“Of course, [the no-fly zone] spun into a much bigger thing right away, which is part of the reason why you don’t want to go down this road here,” Davison added.
What would a no-fly zone mean in Ukraine?
From Zelenskyy’s perspective, the risk might be worth the potential reward of ending Russian missile attacks and airstrikes, which have battered civilian targets in Kharkiv and Kyiv in recent days.
“Zelenskyy’s in a mindset that it can't get any worse than this,” Davison said. “If it worked and didn’t lead us into a shooting war between NATO and Russia… it would even things up a bit.”
Unlike Iraq and Libya, however, Russia is a world power with more than 5,000 active or available nuclear warheads, according to the Arms Control Association. That’s the most in the world, and while Russia could theoretically back down in a scenario where NATO established a no-fly zone, Putin has referenced his country’s nuclear arsenal at least twice since the invasion began.
As Russia prepared to invade on Feb. 23, for instance, Putin warned that if Ukraine’s Western allies intervene, the consequences “will be such as you have never seen in your entire history.”
“I think you have a lot of people who believe maybe they’re like Harry Potter fans or something, and if you say the words ‘no-fly zone’ it's like a magic spell that wards off airplanes from a particular place. That’s not how it works,” Davison said.
Though a conflict wouldn’t necessarily “escalate right away,” Keil said, “the point of a no fly zone is that you would have to enforce it, which means that NATO would have to shoot down any aircraft that would enter that space.”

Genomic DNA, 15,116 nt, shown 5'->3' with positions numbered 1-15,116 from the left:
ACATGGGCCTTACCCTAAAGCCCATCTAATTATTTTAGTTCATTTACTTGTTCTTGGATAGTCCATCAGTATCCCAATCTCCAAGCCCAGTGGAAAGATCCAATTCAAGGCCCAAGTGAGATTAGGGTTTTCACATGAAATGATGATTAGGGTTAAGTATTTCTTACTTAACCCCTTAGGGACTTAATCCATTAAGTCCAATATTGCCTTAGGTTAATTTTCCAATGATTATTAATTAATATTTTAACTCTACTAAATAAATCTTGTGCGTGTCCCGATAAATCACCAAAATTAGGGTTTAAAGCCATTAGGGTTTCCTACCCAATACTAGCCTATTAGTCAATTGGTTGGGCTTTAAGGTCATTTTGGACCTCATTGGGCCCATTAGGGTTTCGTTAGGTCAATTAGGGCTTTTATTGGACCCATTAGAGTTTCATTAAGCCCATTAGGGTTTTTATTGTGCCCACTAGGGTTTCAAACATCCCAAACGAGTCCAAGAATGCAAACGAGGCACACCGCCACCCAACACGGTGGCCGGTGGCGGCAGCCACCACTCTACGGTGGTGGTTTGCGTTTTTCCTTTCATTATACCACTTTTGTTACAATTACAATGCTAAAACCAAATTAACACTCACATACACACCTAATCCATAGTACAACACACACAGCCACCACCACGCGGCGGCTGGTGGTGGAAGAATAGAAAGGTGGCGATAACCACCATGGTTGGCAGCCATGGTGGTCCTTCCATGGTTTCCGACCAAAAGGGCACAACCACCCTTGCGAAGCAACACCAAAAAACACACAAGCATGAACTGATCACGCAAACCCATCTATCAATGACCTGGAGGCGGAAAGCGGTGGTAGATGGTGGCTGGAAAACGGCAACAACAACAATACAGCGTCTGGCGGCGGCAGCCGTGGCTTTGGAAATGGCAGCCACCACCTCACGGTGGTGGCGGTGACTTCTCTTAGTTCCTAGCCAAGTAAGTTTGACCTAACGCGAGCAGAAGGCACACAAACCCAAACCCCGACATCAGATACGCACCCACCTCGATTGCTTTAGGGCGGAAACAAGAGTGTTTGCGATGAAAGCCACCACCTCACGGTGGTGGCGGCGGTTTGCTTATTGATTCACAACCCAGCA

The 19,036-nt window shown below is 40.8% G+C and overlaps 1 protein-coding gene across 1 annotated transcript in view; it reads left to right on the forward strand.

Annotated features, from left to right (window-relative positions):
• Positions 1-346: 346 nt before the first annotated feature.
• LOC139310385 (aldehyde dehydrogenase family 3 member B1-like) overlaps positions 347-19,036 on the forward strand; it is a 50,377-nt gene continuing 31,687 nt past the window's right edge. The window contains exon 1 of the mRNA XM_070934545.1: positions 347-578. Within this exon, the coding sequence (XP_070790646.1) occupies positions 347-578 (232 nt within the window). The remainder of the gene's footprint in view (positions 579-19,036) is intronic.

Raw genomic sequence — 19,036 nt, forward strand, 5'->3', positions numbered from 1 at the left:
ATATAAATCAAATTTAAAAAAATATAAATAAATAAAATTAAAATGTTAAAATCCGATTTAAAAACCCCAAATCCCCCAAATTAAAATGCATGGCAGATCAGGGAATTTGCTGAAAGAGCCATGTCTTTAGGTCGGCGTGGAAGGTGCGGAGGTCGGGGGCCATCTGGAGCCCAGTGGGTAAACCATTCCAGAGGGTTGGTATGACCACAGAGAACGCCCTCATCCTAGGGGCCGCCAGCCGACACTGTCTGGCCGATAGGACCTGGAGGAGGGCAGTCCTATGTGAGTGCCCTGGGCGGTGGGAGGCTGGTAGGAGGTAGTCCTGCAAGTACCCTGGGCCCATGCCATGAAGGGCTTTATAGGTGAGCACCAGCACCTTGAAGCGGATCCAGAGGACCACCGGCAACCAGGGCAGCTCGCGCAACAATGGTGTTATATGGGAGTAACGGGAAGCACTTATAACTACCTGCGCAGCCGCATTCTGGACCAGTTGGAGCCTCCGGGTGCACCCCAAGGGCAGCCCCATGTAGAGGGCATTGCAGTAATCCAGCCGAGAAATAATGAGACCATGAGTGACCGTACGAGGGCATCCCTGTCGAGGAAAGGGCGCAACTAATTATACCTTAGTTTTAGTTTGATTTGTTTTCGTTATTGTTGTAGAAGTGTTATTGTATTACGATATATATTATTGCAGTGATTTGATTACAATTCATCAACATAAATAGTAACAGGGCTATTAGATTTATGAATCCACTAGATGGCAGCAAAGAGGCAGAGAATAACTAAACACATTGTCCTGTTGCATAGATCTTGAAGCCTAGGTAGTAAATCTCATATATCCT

Davison points to what happened in Libya as an example of what this means in practice. “The [NATO] no-fly zone, without any debate, led immediately to strikes on Libyan ground forces and then full-blown regime change,” he said. “It was seamless, it just bled into a much bigger war.”
It’s also debatable whether a no-fly zone would actually work in Ukraine. Kelly Grieco, a senior fellow at the Atlantic Council's Scowcroft Center for Strategy and Security, tweeted Monday that not only would establishing a no-fly zone be a “recipe for escalation,” it would also be “unlikely to be effective.”
This is due, Grieco said, to logistics involved in even setting up the no-fly zone to begin with and Russia’s own military capabilities.
“Would [a no-fly zone] be effective? Would it change the balance of power on the ground? It is doubtful,” Grieco tweeted. “Russia relies heavily on artillery and ground-based fires, not air-delivered fires.”
What happens now?
For now, at least, it appears a no-fly zone is off the table.
“We have no intentions of moving into Ukraine, neither on the ground or in the airspace,” NATO Secretary-General Jens Stoltenberg told NBC News on Monday. “We have a responsibility to make sure that this doesn’t spiral out of control and escalate even further into full-fledged war in Europe involving NATO allies.”
The invasion of Ukraine started less than a week ago, but Keil pointed to the Biden administration’s statements as an indication they’re not willing to risk a direct confrontation with Russia even as it drags out.
“I think that that is the point of trying to create clarity on what the U.S. and NATO are willing to do in this conflict, which seems like military aid, and what they’re not willing to do, which is military intervention,” Keil said, describing the latter as a red line for the Biden administration.
“I don’t necessarily see that evolving because of what the consequences of that change would mean.”